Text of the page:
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Sakonnet National Grid Customers To Be First To Test WiFi Thermostat

Tiverton and Little Compton town councils received the presentation in the last week.

Ever wished you could adjust your home or business thermostat remotely using a smartphone?

Well according to National Grid, more than 100 Tiverton and Little Compton customers will be the first in the state getting that option to participate in a pilot program this summer. National Grid officials say the program, where participants get a WiFi programmable controllable thermostat, will cut gas and electric bills by approximately 7 percent.

"Tiverton and Little Compton are really the first towns to test this out," said Christina Skursky, National Grid project manager in energy services, in a Tuesday morning interview. She's been before the Tiverton and Little Compton town councils recently to pitch the idea. They originally offered it in 2010 going into 2011 in another Newport County town, and it was "extremely" well received.

"We want to see how customers respond," she said about the program. "It's very similar to Apple products, with icons and a touch screen."

Citing predicted increased population growth and a proposed project at the Tiverton substation, Skursky said they selected the Sakonnet towns to get a lot of customers involved with the baseline savings and energy audits. She said they expect the programmable thermostats, during hours of peak demand this summer, will automatically adjust a customer's central air system in order to reduce peak loading and brownout periods.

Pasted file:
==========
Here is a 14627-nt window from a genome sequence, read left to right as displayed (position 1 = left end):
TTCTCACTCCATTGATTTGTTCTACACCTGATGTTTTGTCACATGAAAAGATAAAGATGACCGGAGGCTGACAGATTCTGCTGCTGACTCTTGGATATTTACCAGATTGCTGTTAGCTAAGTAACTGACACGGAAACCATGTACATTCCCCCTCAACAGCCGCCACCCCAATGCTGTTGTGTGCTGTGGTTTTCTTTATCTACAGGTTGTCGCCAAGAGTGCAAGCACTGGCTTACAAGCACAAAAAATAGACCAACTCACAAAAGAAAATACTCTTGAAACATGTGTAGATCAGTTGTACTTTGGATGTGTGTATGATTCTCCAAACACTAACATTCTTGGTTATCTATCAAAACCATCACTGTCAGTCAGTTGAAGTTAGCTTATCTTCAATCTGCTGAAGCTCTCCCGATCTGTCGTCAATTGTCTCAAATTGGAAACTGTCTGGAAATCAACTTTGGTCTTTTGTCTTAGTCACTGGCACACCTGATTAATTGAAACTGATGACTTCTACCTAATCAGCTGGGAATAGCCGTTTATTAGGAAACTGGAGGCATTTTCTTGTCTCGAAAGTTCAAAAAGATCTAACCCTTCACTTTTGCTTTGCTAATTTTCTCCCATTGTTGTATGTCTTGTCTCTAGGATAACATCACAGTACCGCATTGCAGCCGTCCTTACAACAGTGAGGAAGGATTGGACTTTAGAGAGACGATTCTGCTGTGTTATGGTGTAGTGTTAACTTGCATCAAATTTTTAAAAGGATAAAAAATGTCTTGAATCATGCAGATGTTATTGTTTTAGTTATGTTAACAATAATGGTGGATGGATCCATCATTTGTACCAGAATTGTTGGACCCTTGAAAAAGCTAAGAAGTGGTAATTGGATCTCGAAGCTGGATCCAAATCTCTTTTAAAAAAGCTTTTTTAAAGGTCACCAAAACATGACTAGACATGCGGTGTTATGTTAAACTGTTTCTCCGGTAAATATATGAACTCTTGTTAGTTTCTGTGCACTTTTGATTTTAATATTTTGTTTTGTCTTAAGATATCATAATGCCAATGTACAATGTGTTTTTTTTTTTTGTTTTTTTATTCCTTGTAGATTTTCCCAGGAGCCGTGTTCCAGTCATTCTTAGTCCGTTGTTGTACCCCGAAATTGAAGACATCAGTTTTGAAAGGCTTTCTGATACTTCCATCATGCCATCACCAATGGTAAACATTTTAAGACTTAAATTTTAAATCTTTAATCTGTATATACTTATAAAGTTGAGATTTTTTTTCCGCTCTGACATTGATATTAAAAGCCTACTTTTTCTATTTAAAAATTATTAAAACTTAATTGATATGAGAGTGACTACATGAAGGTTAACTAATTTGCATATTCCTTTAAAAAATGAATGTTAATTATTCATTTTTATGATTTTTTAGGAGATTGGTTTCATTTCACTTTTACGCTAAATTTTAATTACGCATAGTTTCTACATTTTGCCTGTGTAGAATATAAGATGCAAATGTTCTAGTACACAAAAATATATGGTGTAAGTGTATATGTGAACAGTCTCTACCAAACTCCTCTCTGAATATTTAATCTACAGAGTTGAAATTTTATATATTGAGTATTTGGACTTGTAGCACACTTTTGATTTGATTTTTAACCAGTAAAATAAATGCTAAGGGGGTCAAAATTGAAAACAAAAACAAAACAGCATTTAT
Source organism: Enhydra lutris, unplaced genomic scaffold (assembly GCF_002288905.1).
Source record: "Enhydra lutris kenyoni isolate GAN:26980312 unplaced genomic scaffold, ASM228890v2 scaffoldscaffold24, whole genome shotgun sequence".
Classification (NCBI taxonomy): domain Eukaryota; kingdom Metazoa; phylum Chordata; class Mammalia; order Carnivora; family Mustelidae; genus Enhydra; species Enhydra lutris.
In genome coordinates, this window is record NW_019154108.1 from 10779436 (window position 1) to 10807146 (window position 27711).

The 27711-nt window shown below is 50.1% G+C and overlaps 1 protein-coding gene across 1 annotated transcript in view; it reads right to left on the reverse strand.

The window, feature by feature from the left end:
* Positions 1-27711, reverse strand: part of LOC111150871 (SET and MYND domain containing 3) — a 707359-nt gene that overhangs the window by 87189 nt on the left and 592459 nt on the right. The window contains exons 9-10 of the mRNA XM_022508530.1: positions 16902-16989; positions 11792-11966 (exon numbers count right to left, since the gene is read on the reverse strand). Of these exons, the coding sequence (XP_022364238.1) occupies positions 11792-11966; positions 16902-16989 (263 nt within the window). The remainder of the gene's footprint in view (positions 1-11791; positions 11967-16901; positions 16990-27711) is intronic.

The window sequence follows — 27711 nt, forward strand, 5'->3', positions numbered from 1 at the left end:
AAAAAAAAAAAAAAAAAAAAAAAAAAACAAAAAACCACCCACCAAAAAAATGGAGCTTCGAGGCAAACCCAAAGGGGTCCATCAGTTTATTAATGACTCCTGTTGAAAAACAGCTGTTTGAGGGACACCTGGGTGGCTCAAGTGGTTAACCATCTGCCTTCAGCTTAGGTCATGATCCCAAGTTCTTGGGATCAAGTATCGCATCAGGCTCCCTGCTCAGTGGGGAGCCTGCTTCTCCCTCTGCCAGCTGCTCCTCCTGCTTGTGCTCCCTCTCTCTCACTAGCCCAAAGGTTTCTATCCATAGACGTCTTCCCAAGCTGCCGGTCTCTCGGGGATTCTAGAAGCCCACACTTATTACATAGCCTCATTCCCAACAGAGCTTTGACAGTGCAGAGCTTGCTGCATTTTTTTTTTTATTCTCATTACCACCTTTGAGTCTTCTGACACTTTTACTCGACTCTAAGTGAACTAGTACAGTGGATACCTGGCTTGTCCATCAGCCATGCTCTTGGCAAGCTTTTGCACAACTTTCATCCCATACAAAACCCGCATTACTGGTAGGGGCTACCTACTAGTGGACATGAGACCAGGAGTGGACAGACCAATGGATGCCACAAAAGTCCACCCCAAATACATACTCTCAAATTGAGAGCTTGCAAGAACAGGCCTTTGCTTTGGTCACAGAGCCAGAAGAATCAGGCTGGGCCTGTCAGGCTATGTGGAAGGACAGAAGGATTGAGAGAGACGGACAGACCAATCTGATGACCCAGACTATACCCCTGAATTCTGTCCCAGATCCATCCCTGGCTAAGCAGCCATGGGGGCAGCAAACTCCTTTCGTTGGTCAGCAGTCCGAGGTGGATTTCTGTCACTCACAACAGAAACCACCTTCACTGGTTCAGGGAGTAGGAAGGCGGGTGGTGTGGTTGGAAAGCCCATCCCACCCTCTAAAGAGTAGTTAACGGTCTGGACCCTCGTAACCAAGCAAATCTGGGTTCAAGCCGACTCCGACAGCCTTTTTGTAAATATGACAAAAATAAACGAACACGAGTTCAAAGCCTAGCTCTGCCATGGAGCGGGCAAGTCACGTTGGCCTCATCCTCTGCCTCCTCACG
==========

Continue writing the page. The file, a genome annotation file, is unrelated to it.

Customers must have a WiFi connection and central air conditioning to receive the thermostat. The program is aimed to be deployed over the next six years.

Skursky said this program will have an 80 percent-20 percent cost share for residents getting the thermostat, with the customers paying the 20 percent. Business customers will get the 80-20 percent cost share for a lighting option only. She said annual incentives for participation include a $40 bill credit for residents and $160 bill credit for small businesses.

Skursku said the energy credit comes into play during demand response events and if a customer opts out of more than one event, they will not get the bill credit.

National Grid went through several meetings with the State Public Utilities Commission before getting approval in February to approach Tiverton and Little Compton with the proposal, Skursky added. Marketing efforts will begin during the first week of June. She noted that currently, there are no exclusions for summer residents either.

"We're really excited to get this up and going," she said.

For more information, read the attached sheet being sent to area customers, call 1-888-633-7947 or visit www.myngrid.com/energywise.

Clarifications have been made to the original post.

Dan May 23, 2012 at 01:53 AM
People need to become aware of what all this "wireless technology" is and what it does to our health as a human being / living creature for that matter. These are high frequency radio waves aka "mini microwaves". Who here knows what microwave's do to the human body after prolonged exposure? Any takers? Not a good result, I assure you. Though wireless routers are barely all that safe, to have a network of wireless running through miles and miles of neighborhood. That will not be beneficial to anyone's health, that I can promise you!
Jim L May 23, 2012 at 03:11 PM
well since i don't have centrel air i guess i'm out
Dan D May 23, 2012 at 04:52 PM
more unfounded scare concerning wireless. The earth emits these high frequency radio waves all by itself. Adding to the spectrum slightly does nothing at all.

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